The turbulent effects of strong irradiance fluctuations on the probability densities and the normalized powers of the orbital angular momentum (OAM) modes are modeled for fractional Bessel Gauss beams in paraxial turbulence channel. We find that the probability density of signal OAM modes is a function of position deviation from the beam center, and the farther away from the beam center the detection position is, the smaller the probability density is. For fractional OAM quantum numbers, the average probability densities of signal/crosstalk modes oscillate along the beam radius except the half-integer. When the beam waist of source decreases or the irradiance fluctuation increases, the average probability density of the signal OAM mode drops. The peak of the average probability density of crosstalk modes shifts to outward of the beam center as beam waist gets larger. In the nearby region of beam center, the larger the quantum number deviation of OAM, the smaller the beam waist and the turbulence fluctuations are, the lower average probability densities of crosstalk OAM modes are. Especially, the increase of turbulence fluctuations can make the crosstalk stronger and more concentrated. Lower irradiance fluctuation can give rise to higher the normalized powers of the signal OAM modes, which is opposite to the crosstalk normalized powers.
© 2015 Optical Society of America
The progress in optical quantum communication over the last few years have enabled the development of the orbital angular momentum (OAM) of stable vortex beams whose OAM per photon can take an arbitrary value within a continuous range, either integer or non-integer in units of [1–7]. It was demonstrated theoretically that the fractional topological charges associated with center vortices and instantons are necessarily grouped into integral charges on a global scale, but are uncorrelated with each other on any shorter scale . Several experiments have verified that light beam may carry fractional OAM when the beam propagates in free-space [8–13]. Such as, S. H. Tao et al. emphasize that a higher-order fractional Bessel beam will be ideal for investigating the behavior of orbital angular momentum at the opening of the fractional Bessel beam . W. M. Lee et al. examine the evolution of optical beams with a fractional phase step hosted within a Gaussian beam by experimental analysis of both the phase and intensity distribution . S. Vyas et al. experimentally demonstrate the generation of a fractional topological charge beam on the basics of vortex lens . This type of light beam has an additional line singularity from beam center to its outward, where the intensity also vanishes.
The fractional Bessel beams (nondiffracting vortex beams) are of special interest due to their properties of divergence-less propagation and self-repair, and have generated widespread interest in the last decade for optical communication [14–17]. J. B. GÖTTE proposed a quantum mechanical description of the beams with fractional topological charges  and a high-order Bessel non-vortex beam of fractional type (HOBNVBs-Fα), was introduced by F. G. Mitri [16,17]. It was found the light modes with fractional orbital angular momentum can be applied to the field of where range from quantum entanglement  to optical manipulation . However few researchers have addressed the turbulence effects of strong irradiance fluctuations on OAM modes of fractional Bessel Gauss (FBG) beams.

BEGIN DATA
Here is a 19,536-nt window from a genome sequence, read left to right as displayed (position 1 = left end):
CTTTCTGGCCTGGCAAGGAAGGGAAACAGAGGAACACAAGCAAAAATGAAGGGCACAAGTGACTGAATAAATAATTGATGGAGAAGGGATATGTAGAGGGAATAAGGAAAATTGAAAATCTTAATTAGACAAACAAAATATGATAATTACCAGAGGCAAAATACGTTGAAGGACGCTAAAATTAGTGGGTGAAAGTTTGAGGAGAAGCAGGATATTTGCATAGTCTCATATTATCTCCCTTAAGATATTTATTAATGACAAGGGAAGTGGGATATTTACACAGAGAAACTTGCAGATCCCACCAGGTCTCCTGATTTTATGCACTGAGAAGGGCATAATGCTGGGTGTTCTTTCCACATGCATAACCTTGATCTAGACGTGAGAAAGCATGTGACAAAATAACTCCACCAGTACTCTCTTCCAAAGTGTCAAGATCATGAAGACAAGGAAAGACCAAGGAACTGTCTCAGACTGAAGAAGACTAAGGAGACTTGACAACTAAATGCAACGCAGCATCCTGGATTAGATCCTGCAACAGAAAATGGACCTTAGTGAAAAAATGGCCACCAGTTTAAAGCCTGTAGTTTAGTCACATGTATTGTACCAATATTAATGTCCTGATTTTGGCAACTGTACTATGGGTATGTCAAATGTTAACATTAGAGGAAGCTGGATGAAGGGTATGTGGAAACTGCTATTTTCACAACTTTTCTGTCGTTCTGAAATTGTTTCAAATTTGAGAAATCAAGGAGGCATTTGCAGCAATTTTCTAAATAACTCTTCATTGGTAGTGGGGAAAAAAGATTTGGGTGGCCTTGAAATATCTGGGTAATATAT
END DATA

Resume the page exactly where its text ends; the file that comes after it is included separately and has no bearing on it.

To understand the turbulence effects of strong irradiance fluctuations on the receiving signals at each point in the receiving plane and the receiving value of acceptor, for FBG beams with orbital angular momentum . In this paper, we outline the influences of atmospheric turbulence on the orbital angular momentum mode probability densities and the normalized powers for FBG beams along the direction of the beam radius. In particular, we draw attention to the models of mode probability density for signal or the crosstalk OAM modes and the normalized power of OAM per photon per unit length of a transverse slice of the beam of a FBG beams in strong turbulence are established. The effects of the fractional order of OAM modes, turbulence strength (in strong fluctuation region), propagation distance and wavelength on the mode probability densities of the signal and crosstalk OAM modes of FBG beams along the direction of in receiving plane are researched in section 3. Conclusions are presented in Section 4. Our results provide us with new insight into the behavior of the OAM of fractional Bessel Gauss beams in the context of fractional beams and elucidate the connection between traditional optical communication and quantum theory to represent beams with fractional OAM.
2. Ensemble averaging mode probability density
In the strong irradiance fluctuation region  and in the half-space, the normalized complex amplitude of FBG beams in a cylindrical coordinate system can be expressed as9,19]9,19]. The diffractive spread of beams propagation in turbulence-free channel from = 0 to 1000m is given by Fig. 1.
In a quantum description beams with fractional OAM are superpositions of states of different OAM , the FBG is expanded as an summation with basis which carries OAM of , then the complex amplitude for FBG can be written as [6,20]
In quantum description, is the mode probability density of the mode at the position . In turbulent media, the mode probability density is associated with the ensemble average over turbulence medium, i.e., where represents the ensemble average of the atmospheric turbulence. By Eqs. (1) and (4) and proceeding the ensemble average of the atmospheric turbulence for , and the denotes complex conjugate. In paraxial channel(), the ensemble averaging mode probability density of OAM models of FBG beam, which is marked with, is given by21].
Based on the modified Rytov method [18,21], the effective atmospheric spectral model is given by21], the filter function are given by22].
On spherical wave approximation and by the approximation of generalized hypergeometric functions in , we have the large and small scale portions of the wave structure function for a spherical wave
For strong irradiance fluctuations and by approximation , we have
Based on the integral expression Eqs. (2), (5) and (6), we have the mode probability density of the OAM for FBG beams in paraxial turbulence channel24].